'Die Hard' Director Pleads Guilty

John McTiernan, director of such hit movies as "Die Hard" and "The Thomas Crown Affair," departs from federal court Monday, April 17, 2006 in Los Angeles. McTiernan has entered a plea agreement with the government in a case tied to a ballooning Hollywood scandal over alleged wiretaps, his attorney disclosed Monday at the filmmaker's arraignment. AP

A somber "Die Hard" director John McTiernan stood before a federal judge and said he made "knowingly false" statements to an FBI agent about Anthony Pellicano, the celebrity private eye he admitted hiring to wiretap a business associate.

McTiernan, who pleaded guilty Monday to making false statements, faces up to five years in prison when he is sentenced July 31.

He is the highest-profile figure yet to plead guilty in the investigation of Pellicano, who is accused of bugging phones and bribing police to get information on celebrities and others. Pellicano has pleaded not guilty.

Asked by U.S. District Judge Dale Fischer on Monday if the statements he made to the FBI agent were false, McTiernan replied: "They were knowingly false, your honor."

McTiernan, director of "The Thomas Crown Affair," "The Last Action Hero" and other films, sketched out a scenario that began with a phone call to his home on Feb. 13 from a person identifying himself as an FBI agent.

He said he told the agent the only time he used Pellicano's services was in his divorce.

"He asked me if I had hired him in any other area, and I said, 'No, I didn't,'" McTiernan told the judge.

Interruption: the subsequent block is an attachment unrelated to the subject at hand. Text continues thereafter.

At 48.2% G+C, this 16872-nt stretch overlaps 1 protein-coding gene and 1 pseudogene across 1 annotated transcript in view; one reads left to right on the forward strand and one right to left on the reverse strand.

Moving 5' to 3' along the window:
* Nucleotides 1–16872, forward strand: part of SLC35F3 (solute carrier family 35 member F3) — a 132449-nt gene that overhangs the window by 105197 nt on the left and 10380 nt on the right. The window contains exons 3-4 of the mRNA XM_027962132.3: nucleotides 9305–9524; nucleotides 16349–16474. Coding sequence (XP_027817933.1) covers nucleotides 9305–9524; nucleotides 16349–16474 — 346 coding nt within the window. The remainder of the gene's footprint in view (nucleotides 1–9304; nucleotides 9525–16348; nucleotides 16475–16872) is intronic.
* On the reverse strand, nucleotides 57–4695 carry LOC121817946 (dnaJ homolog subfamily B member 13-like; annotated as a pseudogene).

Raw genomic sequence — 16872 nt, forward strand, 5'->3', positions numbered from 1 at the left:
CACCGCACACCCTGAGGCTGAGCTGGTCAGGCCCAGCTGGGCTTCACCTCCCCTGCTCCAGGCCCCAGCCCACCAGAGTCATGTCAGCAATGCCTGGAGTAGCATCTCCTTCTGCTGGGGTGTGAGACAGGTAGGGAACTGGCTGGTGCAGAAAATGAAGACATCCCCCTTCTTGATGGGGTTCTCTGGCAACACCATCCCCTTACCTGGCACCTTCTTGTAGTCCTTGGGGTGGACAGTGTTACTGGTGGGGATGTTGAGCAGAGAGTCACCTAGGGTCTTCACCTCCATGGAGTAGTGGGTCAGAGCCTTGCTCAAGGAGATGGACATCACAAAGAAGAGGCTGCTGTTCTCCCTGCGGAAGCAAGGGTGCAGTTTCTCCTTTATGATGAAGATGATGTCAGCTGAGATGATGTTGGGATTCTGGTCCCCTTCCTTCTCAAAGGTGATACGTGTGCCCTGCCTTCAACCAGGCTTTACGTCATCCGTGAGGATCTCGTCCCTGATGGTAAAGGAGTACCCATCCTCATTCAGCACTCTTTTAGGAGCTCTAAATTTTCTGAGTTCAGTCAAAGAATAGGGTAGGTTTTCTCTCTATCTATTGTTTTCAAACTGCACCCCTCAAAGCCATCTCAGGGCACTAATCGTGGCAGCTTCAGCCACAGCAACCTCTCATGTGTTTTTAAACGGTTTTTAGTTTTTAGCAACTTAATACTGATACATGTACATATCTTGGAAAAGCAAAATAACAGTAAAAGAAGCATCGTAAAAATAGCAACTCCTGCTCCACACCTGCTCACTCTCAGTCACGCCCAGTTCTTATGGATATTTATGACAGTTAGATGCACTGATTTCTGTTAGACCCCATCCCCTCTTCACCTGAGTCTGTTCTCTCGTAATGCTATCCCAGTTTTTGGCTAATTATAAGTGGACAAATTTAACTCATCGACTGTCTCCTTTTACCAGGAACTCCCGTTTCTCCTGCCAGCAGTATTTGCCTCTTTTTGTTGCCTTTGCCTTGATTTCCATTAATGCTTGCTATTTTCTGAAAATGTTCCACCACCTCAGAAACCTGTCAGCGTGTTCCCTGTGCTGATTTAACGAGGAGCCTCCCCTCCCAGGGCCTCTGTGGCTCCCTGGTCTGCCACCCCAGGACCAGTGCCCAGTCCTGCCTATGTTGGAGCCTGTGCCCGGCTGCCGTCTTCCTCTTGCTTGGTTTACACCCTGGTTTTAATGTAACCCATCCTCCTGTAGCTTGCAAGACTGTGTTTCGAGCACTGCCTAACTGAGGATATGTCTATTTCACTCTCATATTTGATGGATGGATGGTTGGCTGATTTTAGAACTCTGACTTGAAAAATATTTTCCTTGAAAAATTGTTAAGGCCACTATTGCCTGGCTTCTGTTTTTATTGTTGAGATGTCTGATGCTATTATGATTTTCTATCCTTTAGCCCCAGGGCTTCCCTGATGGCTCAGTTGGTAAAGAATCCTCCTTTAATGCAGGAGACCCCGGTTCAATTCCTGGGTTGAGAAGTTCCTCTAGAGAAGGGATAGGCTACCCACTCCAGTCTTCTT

Actually, McTiernan added, "I had hired Anthony Pellicano to wiretap Charles Roven in the summer of 2000. ... But I never received a report or specific information."

Roven worked with McTiernan on the 2002 box-office flop "Rollerball." Roven was a credited producer and McTiernan directed and produced the film.

McTiernan said he paid Pellicano $50,000 for the illegal wiretap, and in the end, "I paid him off and fired him."

Assistant U.S. Attorney Dan Saunders asked the judge to seal the plea agreement documents, and he refused to answer questions outside court about whether the government had agreed to make a recommendation for leniency in sentencing.

Fischer allowed McTiernan to remain free on bond until sentencing.

The speed with which McTiernan entered his guilty plea came as a surprise after an arraignment earlier in the day in which his attorney told another judge there was a plea agreement. No details were announced and another hearing was scheduled for next week.

But McTiernan's lawyers sought a speedy resolution, and Fischer, who is presiding over other Pellicano-related cases, agreed to take the case.

Allegations against Pellicano, 62, include tapping the phone of actor Sylvester Stallone and having police run the names of comedians Garry Shandling and Kevin Nealon through a government database.

By Linda Deutsch
  • Lloyd Vries

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